Guitar Hero: Aerosmith
Activision puts the spotlight on the rockers from Boston.
360, PS3, Wii, PS2
It's a truism of the videogame industry that good ideas don't exist long in isolation. Like bacteria expanding on a Petri dish, an original concept quickly leads to clones from cash-hungry publishers. Activision has been taking notes. Last year's Guitar Hero III: Legends of Rock was the first game to be published by the company but anyone who has paid attention to the company's goings on over the past few months will know that there is much more coming our way, starting with this week's Guitar Hero: Aerosmith.
Technically, Guitar Hero: Aerosmith is right up there with its forebear, borrowing everything from that game's roster of characters to the heads-up-display that adorns the screen. What differentiates it from previous games in the series is the focus on the band itself. Steven Tyler, Joe Perry and the other 50-something group members show up in actual and virtual form, retelling the story of the band's rise to fame, a tale that that sees them (and you) go from Nipmuc High School to the Super Bowl Half-Time show and beyond. Think of it as an episode of VH1's Behind the Music, albeit one with more hurried editing and broken up by playable bits.
As you'd expect, the bulk of the track list is composed of songs by Aerosmith, which is either good or bad news, depending on your knowledge of or interest in the headliners. The song selection spans the group's 38-year history, touching on hits such as Love in an Elevator and Livin' on the Edge to some real oldies, including Uncle Salty and Dream On. There's a fair amount for the non-fan, including the fantastic All Day and All of the Night by The Kinks and King of Rock by Run DMC, but frankly it's hard to recommend the game if you have an active disliking of the marquee band.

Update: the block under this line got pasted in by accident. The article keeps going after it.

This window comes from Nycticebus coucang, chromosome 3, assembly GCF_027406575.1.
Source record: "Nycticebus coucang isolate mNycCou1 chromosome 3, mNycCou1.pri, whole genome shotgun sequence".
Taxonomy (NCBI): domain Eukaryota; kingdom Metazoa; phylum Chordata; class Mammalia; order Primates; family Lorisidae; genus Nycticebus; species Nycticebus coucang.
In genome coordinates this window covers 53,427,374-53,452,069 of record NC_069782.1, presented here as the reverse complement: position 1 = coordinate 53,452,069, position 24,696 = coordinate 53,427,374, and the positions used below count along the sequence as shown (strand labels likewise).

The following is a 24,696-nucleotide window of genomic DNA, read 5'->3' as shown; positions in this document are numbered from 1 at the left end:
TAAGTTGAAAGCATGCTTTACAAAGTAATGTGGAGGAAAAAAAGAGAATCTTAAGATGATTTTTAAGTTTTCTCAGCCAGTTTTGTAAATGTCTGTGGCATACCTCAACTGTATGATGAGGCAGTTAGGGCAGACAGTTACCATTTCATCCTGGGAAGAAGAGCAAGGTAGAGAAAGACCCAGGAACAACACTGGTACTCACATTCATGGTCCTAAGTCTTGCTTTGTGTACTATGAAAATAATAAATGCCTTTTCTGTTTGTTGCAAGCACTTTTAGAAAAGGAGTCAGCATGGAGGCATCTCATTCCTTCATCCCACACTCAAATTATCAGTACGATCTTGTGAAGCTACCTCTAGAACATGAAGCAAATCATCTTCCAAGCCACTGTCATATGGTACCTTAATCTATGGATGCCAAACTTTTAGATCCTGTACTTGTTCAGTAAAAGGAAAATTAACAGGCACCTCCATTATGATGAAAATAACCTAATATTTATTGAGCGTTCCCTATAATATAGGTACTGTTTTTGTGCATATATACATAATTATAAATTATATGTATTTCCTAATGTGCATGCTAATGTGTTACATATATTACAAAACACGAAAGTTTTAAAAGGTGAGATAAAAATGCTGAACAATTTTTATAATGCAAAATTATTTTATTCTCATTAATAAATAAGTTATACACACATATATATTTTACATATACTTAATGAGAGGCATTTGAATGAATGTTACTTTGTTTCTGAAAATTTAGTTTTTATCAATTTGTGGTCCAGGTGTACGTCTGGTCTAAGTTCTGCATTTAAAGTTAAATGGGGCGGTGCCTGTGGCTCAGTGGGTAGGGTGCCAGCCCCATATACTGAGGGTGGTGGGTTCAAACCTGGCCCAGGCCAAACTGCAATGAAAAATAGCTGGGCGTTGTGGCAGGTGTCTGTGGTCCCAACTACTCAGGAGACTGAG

Much like in Guitar Hero III, the Easy mode is barely taxing in Guitar Hero: Aerosmith, which helps you develop confidence as you learn the songs. Things ramp up considerably once you progress to Hard mode and it's then that you'll need to decide whether you're prepared to actually practice songs to make it further. The maligned boss battles from Guitar Hero III are largely missing this time around. This is very much a meat-and-potatoes experience without the exotic gravy. The game also includes an area called the Vault where you'll be able to access downloadable songs, but this was a feature not available from our pre-production version of the game.
Guitar Hero: Aerosmith offers no surprises. The game looks, plays and sounds exactly as you probably imagine it does. If, like me, you've played previous Guitar Hero games before, you may have touched on the following question: Why does this game exist? In an age of downloadable songs, something Activision has already put to good use in Guitar Hero III, is a game as focused as this really deserving of a standalone release, especially when it's coming in at full price? I'm not convinced.